New pioneering workout gear is also allowing customers to meet fitness objectives faster. For example:
- Sensoria Smart Socks: Record your running form. According to Sensoria, these socks can improve your speed, pace, cadence, foot landing, and shoe strength.
- Hexoskin Smart Clothing: Measures your heart rate, breathing rate, cadence, steps, and more.
Virtual training and coaching have become indispensable tools in the fitness world. Many health clubs and gyms are now offering professionally coached classes via streaming.
Some of the most popular online coaching sites include:
- Endomondo: Allows users to simulate the experience of having a personal training session with a coach via their headphones.
- PURE Fitness and Virgin Active: Use virtual reality and live video classes to bring coaching sessions to life.
Beyond the fitness club scene, athletes are also finding creative ways to connect and share with their fans. For example, Floyd Mayweather created the Mayweather Boxing + Fitness app that allows users to box with him in virtual reality.
Though online coaching will probably lose some of its momentum when gyms reopen, there are some benefits of online classes and coaching over in-person. Online classes allow you to set up workouts around your schedule instead of the schedule of your gym. They are also typically offered at a reduced rate compared to physical sessions.
Fitness and AI
As with most things, artificial intelligence (AI) has found its way into the fitness world. Machine learning and AI are significant components of modern fitness programs.
Surprisingly, AI isn’t only available in the high end of fitness. You don’t just find machine learning guiding your workouts via the $4,000 Forme Life mirror or AI optimizing how hard you spin on your $2,500 Peloton. AI is also present in dozens of inexpensive apps to create a more personalized workout experience.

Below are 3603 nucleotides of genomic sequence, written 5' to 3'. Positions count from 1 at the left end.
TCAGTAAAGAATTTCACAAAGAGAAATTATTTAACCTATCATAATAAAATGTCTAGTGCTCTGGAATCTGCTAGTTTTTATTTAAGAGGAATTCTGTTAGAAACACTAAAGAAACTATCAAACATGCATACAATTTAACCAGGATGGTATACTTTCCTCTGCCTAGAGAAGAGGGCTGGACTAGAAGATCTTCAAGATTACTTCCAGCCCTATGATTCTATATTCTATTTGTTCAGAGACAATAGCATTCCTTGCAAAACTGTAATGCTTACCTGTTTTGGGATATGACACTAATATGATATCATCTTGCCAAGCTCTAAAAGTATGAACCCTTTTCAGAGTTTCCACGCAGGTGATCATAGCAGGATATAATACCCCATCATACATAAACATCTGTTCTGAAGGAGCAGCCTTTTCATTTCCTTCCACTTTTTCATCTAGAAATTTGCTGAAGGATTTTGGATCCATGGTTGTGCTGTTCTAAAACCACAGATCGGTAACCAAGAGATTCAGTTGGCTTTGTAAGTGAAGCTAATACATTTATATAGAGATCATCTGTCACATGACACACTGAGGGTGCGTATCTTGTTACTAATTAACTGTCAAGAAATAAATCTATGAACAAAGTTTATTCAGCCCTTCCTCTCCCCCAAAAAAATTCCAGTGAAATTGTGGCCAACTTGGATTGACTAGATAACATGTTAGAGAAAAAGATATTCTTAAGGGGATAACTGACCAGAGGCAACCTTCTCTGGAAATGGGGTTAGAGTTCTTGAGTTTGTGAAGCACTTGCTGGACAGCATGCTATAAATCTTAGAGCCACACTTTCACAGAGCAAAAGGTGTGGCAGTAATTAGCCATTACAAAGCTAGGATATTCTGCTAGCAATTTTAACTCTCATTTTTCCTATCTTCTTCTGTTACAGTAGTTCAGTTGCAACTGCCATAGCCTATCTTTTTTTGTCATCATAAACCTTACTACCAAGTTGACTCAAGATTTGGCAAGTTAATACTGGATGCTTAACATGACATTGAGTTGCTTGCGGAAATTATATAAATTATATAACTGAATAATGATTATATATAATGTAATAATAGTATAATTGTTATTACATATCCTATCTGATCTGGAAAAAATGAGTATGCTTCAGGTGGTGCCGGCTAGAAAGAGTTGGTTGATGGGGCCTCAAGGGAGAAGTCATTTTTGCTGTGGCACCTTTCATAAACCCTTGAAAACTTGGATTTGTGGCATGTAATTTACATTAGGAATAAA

For example, FitnessAI says its algorithm has been trained on 5.9 million workouts so it’s “sure to outperform any human personal trainer.” Similarly, Freeletics doesn’t claim to be better than a human trainer, but it does say it will learn from you and create a personalized workout from over 3.5 million different options to optimize your health.
What Does AI Do?
The AI in your workout equipment can predict what exercises you’ll be able to do and want to do by getting a very short profile from your account and comparing it to other users.
The AI creates workouts out of sets of exercises. With each workout you do, the AI can learn based on how you react (or rate the exercise) and the results you get. It is also able to adjust workouts based on your available equipment. This feature is especially beneficial, given that most of us don’t have a full gym set up in our homes.
AI vs. a Human Trainer
In some ways, having an AI-driven fitness coach is better because it has access to more data, knows more exercises, and can be more mathematical when tracking your progress. It’s also a lot cheaper; most equate to roughly the cost of one cup of coffee per week.
Contrarily, a real human trainer can employ more psychology; you want to impress your trainer, you don’t want to let your trainer down, and you don’t want to leave your trainer hanging if you miss a session. A human trainer can also identify imperfections in your form and correct them in real-time, allowing you to progress more quickly and decrease the chance of injury.
However, some AI is already learning to identify and correct your form. For example, some yoga apps can use your phone camera to monitor whether or not you are doing a pose correctly.
Though the pandemic brought many workout routines to crashing halts, it also inspired the improvement and invention of new, exciting equipment for home and virtual workouts. With the rising popularity of technology in our fitness equipment and routines, we can expect to see many more cool, innovative tools in the near future.